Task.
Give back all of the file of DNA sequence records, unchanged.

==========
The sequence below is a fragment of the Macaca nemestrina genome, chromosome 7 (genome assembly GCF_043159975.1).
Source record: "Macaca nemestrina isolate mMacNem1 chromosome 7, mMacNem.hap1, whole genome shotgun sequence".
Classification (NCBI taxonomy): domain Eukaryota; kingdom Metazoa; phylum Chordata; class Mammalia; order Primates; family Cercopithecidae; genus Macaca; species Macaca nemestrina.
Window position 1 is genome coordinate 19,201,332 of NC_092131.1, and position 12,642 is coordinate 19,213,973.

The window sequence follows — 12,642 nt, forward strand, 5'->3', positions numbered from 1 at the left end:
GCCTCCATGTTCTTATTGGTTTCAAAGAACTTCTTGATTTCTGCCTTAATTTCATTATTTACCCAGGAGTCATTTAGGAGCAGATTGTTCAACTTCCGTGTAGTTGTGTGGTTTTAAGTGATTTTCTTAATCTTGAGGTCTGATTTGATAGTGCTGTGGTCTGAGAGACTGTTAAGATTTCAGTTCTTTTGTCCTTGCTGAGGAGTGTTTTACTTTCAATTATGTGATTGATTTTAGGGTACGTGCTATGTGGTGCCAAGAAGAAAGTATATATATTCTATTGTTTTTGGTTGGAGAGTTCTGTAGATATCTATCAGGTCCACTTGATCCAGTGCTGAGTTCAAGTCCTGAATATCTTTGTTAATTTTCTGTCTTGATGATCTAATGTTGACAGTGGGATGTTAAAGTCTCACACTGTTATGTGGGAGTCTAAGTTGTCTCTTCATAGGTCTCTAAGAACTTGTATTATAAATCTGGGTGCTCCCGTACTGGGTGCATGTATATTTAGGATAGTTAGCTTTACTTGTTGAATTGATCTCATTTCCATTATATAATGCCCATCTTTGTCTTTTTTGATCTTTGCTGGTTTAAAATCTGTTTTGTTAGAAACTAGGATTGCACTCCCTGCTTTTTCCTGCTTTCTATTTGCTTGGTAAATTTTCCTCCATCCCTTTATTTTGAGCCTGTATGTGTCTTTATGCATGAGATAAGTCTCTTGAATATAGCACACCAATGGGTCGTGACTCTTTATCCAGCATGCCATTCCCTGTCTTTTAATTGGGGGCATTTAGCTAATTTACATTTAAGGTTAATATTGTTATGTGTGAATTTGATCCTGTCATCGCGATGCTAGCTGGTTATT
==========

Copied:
The sequence below is a fragment of the Macaca nemestrina genome, chromosome 7 (genome assembly GCF_043159975.1).
Source record: "Macaca nemestrina isolate mMacNem1 chromosome 7, mMacNem.hap1, whole genome shotgun sequence".
Classification (NCBI taxonomy): domain Eukaryota; kingdom Metazoa; phylum Chordata; class Mammalia; order Primates; family Cercopithecidae; genus Macaca; species Macaca nemestrina.
Window position 1 is genome coordinate 19,201,332 of NC_092131.1, and position 12,642 is coordinate 19,213,973.

The window sequence follows — 12,642 nt, forward strand, 5'->3', positions numbered from 1 at the left end:
GCCTCCATGTTCTTATTGGTTTCAAAGAACTTCTTGATTTCTGCCTTAATTTCATTATTTACCCAGGAGTCATTTAGGAGCAGATTGTTCAACTTCCGTGTAGTTGTGTGGTTTTAAGTGATTTTCTTAATCTTGAGGTCTGATTTGATAGTGCTGTGGTCTGAGAGACTGTTAAGATTTCAGTTCTTTTGTCCTTGCTGAGGAGTGTTTTACTTTCAATTATGTGATTGATTTTAGGGTACGTGCTATGTGGTGCCAAGAAGAAAGTATATATATTCTATTGTTTTTGGTTGGAGAGTTCTGTAGATATCTATCAGGTCCACTTGATCCAGTGCTGAGTTCAAGTCCTGAATATCTTTGTTAATTTTCTGTCTTGATGATCTAATGTTGACAGTGGGATGTTAAAGTCTCACACTGTTATGTGGGAGTCTAAGTTGTCTCTTCATAGGTCTCTAAGAACTTGTATTATAAATCTGGGTGCTCCCGTACTGGGTGCATGTATATTTAGGATAGTTAGCTTTACTTGTTGAATTGATCTCATTTCCATTATATAATGCCCATCTTTGTCTTTTTTGATCTTTGCTGGTTTAAAATCTGTTTTGTTAGAAACTAGGATTGCACTCCCTGCTTTTTCCTGCTTTCTATTTGCTTGGTAAATTTTCCTCCATCCCTTTATTTTGAGCCTGTATGTGTCTTTATGCATGAGATAAGTCTCTTGAATATAGCACACCAATGGGTCGTGACTCTTTATCCAGCATGCCATTCCCTGTCTTTTAATTGGGGGCATTTAGCTAATTTACATTTAAGGTTAATATTGTTATGTGTGAATTTGATCCTGTCATCGCGATGCTAGCTGGTTATT